NEDCC recently had very special visitors to the IRENE Lab: Jerry Fabris, Museum Curator at the Thomas Edison National Historical Park and David Giovannoni, founder of First Sounds, a collaboration of experts dedicated to recovering audio from the world’s earliest sound recordings.
But the most distinguished visitors to the lab that day were some of the earliest examples of recorded sound. Jerry brought a few of the Edison Park’s most historically significant recordings to NEDCC to be transferred using NEDCC’s IRENE optical approach.
Three of these cylinders were made by the technical staff of the Edison Laboratory during the first year that the Edison Perfected Phonograph was in use. Each was cut on a yellow paraffin blank – an early type of solid-wax cylinder not used after March 1889. Few other recordings are known to survive from this period, and together, they symbolize the beginnings of the worldwide recording industry.
Curator Jerry Fabris hand-carried the Edison cylinders to NEDCC and packed them with great care.
Most of the cylinders had been digitized in 1995 on an Art Shifrin electric phonograph at the New York Public Library, but David and Jerry wanted to see if the IRENE platform could elicit better results from these unique and delicate recordings.
These unusual recordings presented some new challenges for NEDCC’s IRENE system. The yellow paraffin wax was too translucent for our laser focus sensor to detect, so we used depth information from the 3D camera to focus the images. The groove shape and depth of these experimental recordings were different than what we typically see from later recording processes, and even differed among this set.
These early cylinder recordings represent a transition between the sound experiments of the Edison and Volta laboratories in the late 1880s and the blooming of the phonograph and cylinder record market in the 1890s. The Edison lab used these recordings to demonstrate their developments in the art and science of sound reproduction in the US and abroad. Even within the six cylinders scanned for this project, we saw considerable variation in recording technology.
Three of these were selected by the Librarian of Congress James H. Billington in 2002 to be among the first 50 recordings chosen for the National Recording Registry. Under the terms of the National Recording Preservation Act of 2000, the Librarian is responsible for selecting recordings annually that are "culturally, historically, or aesthetically significant."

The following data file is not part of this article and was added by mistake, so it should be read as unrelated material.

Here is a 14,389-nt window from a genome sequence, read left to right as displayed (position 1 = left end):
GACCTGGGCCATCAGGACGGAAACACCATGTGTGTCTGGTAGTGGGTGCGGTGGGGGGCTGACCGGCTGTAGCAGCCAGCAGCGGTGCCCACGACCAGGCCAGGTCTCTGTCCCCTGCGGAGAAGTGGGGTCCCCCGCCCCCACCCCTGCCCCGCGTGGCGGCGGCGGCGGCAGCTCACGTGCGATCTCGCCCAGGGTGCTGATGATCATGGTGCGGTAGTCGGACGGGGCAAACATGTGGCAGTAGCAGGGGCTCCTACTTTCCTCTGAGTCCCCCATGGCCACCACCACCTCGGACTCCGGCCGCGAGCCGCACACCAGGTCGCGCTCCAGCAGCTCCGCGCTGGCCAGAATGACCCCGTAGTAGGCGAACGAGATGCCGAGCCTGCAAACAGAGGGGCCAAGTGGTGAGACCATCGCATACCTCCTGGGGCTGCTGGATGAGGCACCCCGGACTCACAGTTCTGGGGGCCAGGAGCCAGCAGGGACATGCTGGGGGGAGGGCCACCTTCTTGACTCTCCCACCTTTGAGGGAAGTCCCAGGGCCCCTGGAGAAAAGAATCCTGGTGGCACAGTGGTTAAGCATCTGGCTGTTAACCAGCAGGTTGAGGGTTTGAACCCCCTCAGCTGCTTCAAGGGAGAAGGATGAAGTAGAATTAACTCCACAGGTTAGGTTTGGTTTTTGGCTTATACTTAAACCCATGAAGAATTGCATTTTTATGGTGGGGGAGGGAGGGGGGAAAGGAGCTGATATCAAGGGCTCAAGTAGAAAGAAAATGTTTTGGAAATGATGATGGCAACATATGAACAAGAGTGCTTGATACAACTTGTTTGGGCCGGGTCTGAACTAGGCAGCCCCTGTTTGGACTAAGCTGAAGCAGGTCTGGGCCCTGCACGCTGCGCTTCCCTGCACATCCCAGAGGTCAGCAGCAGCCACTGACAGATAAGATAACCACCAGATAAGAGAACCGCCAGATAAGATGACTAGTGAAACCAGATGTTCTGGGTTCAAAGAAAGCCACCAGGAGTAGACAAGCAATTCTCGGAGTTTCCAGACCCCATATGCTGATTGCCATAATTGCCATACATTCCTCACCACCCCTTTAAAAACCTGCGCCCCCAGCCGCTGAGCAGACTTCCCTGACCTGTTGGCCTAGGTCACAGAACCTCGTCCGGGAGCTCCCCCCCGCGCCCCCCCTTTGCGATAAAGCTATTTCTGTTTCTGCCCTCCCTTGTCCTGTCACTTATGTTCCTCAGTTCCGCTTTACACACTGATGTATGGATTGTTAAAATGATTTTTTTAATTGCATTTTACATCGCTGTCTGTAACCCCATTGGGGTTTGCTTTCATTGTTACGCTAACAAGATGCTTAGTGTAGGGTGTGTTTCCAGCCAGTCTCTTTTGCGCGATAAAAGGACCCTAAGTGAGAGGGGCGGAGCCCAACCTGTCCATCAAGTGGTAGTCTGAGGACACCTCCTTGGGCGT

Assisting Edison during these early recording sessions were Theo Wangemann and Walter Miller. They recognized the symbolic significance of these three cylinder records, which have long been carefully preserved together - stored in this small wood and glass display case at the historic Edison Laboratory in West Orange, New Jersey.
Edison’s Laboratory Music Room,
the same room in which this recording was made of Miss Effie Stewart
of New York City performing the Pattison Waltz on February 25, 1889.
(The Effie Stewart cylinder is in the center in the above photo of the display case.)
“Miss Stewart was an accomplished singer—a soprano soloist at St. Patrick’s Cathedral in New York. Her cylinder recordings were played at public exhibitions in the U.S., in October and December 1888; others were later sent for exhibition in England and Russia. Stewart’s recordings for Edison rank among the earliest successful efforts to capture and preserve 'serious' vocal music.” (Bill Klinger, ARSC, National Recording Registry: 2002 Nomination for Edison American Exhibition recordings, 1888-1889.)
Our thanks to the Thomas Edison National Historical Park for inviting NEDCC to participate in this important work. Learn More about the Thomas Edison National Historical Park
Top photo: Thomas A. Edison with "Perfected" phonograph and "yellow paraffin" cylinders at the West Orange Laboratory, June 16, 1888. NPS photograph 14.650/003
Music Room Photo: Circa 1889, NPS Photograph 29.430/001
Display Case for Phonograph Cylinders: NPS Object EDIS 475
NPS catalog description: Display case for three early phonograph cylinders, one reproducer and one recorder. Finished oak frame with glass front and glass sides. Interior wood is painted off-white. Top and sides are sealed shut with screws in bottom. Case holds EDIS 564, EDIS 565 and EDIS 566: three "yellow paraffin"-type wax cylinder phonograph records from 1888 and early 1889 in good condition. In front of cylinders in case are phonograph recorder EDIS 567 and phonograph reproducer EDIS 568, both from circa 1888 or early 1889. Label in case reads: "Recorder and reproducer. Three records made on the first perfected phonograph in 1888/9". This case is described by Walter H. Miller in article: "The Talking Machine World", October 15, 1913, p. 13. In January 2003 the Library of Congress included these three cylinders recordings in the National Recording Registry.